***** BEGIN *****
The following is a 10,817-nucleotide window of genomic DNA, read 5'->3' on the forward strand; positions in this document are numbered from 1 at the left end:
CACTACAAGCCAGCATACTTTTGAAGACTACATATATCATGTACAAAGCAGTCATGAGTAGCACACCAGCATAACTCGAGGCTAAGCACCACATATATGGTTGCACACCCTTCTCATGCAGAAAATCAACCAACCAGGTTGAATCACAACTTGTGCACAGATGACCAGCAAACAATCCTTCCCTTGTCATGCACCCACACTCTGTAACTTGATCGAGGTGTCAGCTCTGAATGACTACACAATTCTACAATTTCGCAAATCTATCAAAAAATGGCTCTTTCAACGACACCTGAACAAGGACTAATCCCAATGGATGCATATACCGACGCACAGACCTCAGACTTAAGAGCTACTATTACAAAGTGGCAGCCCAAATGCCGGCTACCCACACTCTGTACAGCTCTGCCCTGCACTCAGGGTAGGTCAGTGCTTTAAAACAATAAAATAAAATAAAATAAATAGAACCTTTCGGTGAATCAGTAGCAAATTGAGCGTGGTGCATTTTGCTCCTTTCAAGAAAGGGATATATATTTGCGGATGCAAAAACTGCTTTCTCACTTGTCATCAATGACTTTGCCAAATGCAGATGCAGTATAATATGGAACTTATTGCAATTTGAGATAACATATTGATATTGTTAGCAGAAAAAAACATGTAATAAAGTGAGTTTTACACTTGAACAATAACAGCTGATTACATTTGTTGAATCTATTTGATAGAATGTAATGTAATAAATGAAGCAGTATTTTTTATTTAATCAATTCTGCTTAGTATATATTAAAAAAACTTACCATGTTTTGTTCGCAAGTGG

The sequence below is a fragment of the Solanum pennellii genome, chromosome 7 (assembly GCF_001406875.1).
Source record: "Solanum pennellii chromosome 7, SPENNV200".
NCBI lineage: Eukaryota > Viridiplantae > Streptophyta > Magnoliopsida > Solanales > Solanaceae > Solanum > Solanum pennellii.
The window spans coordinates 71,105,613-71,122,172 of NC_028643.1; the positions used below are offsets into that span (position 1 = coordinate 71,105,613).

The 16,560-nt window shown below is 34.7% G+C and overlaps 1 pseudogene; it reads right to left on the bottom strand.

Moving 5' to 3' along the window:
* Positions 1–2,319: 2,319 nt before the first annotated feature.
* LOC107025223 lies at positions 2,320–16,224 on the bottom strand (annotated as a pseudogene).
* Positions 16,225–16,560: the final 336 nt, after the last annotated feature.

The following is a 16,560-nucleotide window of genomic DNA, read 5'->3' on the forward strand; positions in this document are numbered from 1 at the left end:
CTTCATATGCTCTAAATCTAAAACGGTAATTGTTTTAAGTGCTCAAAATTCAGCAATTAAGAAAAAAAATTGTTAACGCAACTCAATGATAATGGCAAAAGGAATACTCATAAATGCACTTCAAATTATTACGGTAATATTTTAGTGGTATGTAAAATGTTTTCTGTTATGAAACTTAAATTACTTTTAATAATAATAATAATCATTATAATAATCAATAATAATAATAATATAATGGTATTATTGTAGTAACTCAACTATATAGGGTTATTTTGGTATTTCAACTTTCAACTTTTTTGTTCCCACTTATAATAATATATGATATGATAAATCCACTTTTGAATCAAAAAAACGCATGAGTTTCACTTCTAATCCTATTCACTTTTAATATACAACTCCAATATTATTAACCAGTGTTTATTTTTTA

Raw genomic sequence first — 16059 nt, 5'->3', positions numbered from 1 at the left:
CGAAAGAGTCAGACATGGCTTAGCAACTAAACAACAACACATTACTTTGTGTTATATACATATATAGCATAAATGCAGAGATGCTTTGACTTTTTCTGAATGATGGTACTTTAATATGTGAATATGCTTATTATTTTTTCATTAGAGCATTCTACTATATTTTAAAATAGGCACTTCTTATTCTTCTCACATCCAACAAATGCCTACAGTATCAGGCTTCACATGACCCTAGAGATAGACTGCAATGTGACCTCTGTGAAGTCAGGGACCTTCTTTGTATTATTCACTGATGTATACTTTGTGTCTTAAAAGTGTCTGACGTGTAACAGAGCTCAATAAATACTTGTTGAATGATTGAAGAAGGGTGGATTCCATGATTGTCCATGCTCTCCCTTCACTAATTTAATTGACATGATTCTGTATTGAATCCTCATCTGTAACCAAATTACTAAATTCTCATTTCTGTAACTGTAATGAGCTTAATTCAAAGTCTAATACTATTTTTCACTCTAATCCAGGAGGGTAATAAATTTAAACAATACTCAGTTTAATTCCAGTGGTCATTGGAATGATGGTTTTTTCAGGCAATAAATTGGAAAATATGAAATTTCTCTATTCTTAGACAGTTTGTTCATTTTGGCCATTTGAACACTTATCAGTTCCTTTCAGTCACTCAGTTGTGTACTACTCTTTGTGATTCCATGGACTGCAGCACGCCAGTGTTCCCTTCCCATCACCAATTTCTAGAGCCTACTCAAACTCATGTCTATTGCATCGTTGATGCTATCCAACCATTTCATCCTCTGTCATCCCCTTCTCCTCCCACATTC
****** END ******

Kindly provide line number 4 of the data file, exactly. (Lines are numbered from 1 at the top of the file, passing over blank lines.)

Source record: "Solanum pennellii chromosome 7, SPENNV200".